Firefox OS Needs To Do Away With The Phones That Piss Off Users

Mozilla isn’t an unknown name in the tech world. Same company which makes Firefox browser. Mozilla sometime back in 2011 decided to step into smartphone market. Its journey started with Boot-to-Gecko project which later become Firefox OS. What was Mozilla’s purpose behind this when there are many other operating systems floating around and iOS and Android taking most of the market share?

Mozilla wanted to provide an OS which was based on open standards and respects user privacy. The OS is written in HTML5 and related technologies such as JS and CSS. The first phone running Firefox OS, ZTE Open, went live in July 2013 in Spain and was priced at $79. Later on, Mozilla decided to target feature phones segment with the phones around $25 price mark. Maybe $25 was a bit too ambitious. Its cheapest phones today cost around $35. But the question is, do these phones have what it takes to replace the feature phones? I try to find it out.

For this particular review I’ll take different route. Rather going structured way, I’ll talk about the phone and the OS in a more casual manner.

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Let’s talk about the phone first. The phone in this case is the Spice FX Mi-1. In Indian market it costs about $38 (INR 2,385). This is exactly the price bracket where we onced used to see only feature phones. So you can say Mozilla has chosen a right segment. How did they manage to make a phone so cheap? Simple. They used very basic hardware for it. It has its obvious consequences. At this point, I remember someone telling me about the similarities between junk food and cheap hardware. Not everything that is cheap is good. But does it hold true for this hardware? Well, it does.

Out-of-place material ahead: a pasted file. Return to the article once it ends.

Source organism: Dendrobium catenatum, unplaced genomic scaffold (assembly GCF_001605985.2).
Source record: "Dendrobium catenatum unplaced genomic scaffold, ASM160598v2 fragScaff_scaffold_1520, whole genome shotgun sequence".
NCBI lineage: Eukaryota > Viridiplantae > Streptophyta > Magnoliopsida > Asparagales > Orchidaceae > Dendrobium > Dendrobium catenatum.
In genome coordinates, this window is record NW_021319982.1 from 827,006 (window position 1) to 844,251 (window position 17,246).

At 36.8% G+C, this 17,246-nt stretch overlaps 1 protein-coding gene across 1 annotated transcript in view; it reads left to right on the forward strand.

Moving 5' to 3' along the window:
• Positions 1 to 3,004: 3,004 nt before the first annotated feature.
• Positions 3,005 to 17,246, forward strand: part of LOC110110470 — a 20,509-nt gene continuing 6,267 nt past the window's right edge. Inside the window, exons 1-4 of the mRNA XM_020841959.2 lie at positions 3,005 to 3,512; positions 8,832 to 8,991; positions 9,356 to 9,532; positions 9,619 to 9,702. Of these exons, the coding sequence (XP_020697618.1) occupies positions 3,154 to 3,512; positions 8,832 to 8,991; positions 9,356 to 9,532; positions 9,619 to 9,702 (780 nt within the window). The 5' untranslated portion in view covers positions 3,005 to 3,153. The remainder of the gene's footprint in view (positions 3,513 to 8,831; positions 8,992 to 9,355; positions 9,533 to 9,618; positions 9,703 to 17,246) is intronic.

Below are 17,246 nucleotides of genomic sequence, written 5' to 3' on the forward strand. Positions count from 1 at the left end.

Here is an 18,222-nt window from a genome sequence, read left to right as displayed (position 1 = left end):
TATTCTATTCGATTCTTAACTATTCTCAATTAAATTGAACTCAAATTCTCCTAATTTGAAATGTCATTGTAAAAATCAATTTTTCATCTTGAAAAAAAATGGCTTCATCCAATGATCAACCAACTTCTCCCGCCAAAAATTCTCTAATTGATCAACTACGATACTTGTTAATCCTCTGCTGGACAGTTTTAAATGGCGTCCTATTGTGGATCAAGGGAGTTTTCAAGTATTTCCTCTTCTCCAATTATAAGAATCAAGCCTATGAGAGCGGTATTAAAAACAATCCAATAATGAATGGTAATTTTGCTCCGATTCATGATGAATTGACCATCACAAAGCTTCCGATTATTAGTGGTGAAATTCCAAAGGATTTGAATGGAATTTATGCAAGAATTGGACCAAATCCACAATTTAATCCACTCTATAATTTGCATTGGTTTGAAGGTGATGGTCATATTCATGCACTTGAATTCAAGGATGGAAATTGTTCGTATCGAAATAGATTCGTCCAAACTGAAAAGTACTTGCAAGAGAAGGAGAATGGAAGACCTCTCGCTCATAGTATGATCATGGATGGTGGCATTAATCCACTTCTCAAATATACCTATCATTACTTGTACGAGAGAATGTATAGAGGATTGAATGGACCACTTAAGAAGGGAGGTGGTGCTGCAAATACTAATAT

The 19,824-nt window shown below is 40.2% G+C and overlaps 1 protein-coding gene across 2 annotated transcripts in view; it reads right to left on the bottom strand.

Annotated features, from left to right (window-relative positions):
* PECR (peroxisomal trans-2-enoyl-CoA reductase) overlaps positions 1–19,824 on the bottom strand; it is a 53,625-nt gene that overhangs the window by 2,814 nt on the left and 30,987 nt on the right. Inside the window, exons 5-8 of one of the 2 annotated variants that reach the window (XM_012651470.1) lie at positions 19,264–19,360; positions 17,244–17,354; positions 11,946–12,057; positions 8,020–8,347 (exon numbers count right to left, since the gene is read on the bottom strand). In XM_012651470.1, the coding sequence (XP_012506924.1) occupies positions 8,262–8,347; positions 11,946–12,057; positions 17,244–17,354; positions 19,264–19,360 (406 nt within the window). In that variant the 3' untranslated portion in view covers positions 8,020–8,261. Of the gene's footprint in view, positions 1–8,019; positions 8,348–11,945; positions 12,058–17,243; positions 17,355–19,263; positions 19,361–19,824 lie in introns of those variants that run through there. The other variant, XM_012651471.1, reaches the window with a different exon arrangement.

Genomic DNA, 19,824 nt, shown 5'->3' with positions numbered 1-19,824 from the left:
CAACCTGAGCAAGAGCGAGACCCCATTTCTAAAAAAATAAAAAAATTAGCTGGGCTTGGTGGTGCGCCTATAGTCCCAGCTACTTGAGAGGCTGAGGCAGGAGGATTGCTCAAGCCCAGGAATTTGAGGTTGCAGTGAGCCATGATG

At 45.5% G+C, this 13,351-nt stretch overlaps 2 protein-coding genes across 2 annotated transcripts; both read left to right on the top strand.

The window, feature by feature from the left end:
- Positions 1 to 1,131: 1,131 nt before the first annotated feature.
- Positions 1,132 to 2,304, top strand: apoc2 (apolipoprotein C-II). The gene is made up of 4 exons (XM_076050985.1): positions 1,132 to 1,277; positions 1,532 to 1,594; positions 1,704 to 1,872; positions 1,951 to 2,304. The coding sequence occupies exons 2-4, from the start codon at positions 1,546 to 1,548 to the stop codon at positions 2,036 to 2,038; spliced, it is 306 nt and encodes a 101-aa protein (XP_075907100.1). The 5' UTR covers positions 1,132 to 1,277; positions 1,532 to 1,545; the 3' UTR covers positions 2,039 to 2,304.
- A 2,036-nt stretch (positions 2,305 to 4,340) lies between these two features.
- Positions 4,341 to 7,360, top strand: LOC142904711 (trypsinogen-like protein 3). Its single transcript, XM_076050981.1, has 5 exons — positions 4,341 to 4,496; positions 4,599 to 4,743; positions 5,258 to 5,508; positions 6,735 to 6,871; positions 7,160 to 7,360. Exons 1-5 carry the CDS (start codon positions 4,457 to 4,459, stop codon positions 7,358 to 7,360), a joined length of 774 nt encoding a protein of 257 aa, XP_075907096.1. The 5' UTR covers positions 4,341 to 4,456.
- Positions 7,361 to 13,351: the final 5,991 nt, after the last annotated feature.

The very first time I held the phone, I realized everything about this phone is ‘cheap’. Its exteriors are uninspiring at best. Plastic used for it would have suited more to a toy phone. But it’s thick so at least it’s not easily breakable. Maybe that’s what needed for its audience who would not be using it quite carefully. Front has a 3.5 inch LCD display with the resolution of 320×480 pixels. You’re not expecting HD screen anyways, right?

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I’ve got no problem with the display or resolution except for the fact that it didn’t fare well in terms of sunlight legibility. Its touch was erratic too. Many times, it’d fail to register the touch or mis-register. I got fed up in a day. This alone would be the first reason for me switch to traditional feature phones with keys. Front has thicker or should I say thickest bezel I’ve ever seen.

Spice Fire One Mi-Fx1 comes with dual SIM support and there’s a provision for microSD card too. Actually, without microSD card many features just won’t work. Oh yeah, and there’s a 1.3MP camera too WITH a LED flash. And heck, there’s a front cam too. Totally unexpected. Battery is 1400 mAh in capacity.

It’s powered (?) by a Spreadtrum 1GHz single-core processor. I was like, really? And there’s 128MBs of RAM to accompany it. Marketing materials say a lot of things about “performance” but it’d be better to not to fall for it. Let’s keep it straight and simple. Its performance sucked. It was sluggish. What else could you expect with this hardware? I still use my old SE Live with Walkman which has 1GHz of processor and 512MB of RAM, loaded with a custom ROM and it works just fine. It dates back to 2011 so Firefox OS phones should certainly be doing better in 2014. Actually, there are devices with better configurations like ZTE Open C which cost little above $90. For the same price you can get a fully functional, better and properly supported Android or Windows Phone handset.

I couldn’t use it for  more than a couple of days!

The 1.3MP camera is just, ummm, takes photos. There’s an LED flash but it’s a joke. It’s barely effective above 2 meters. There isn’t even any option to just use it as a flashlight.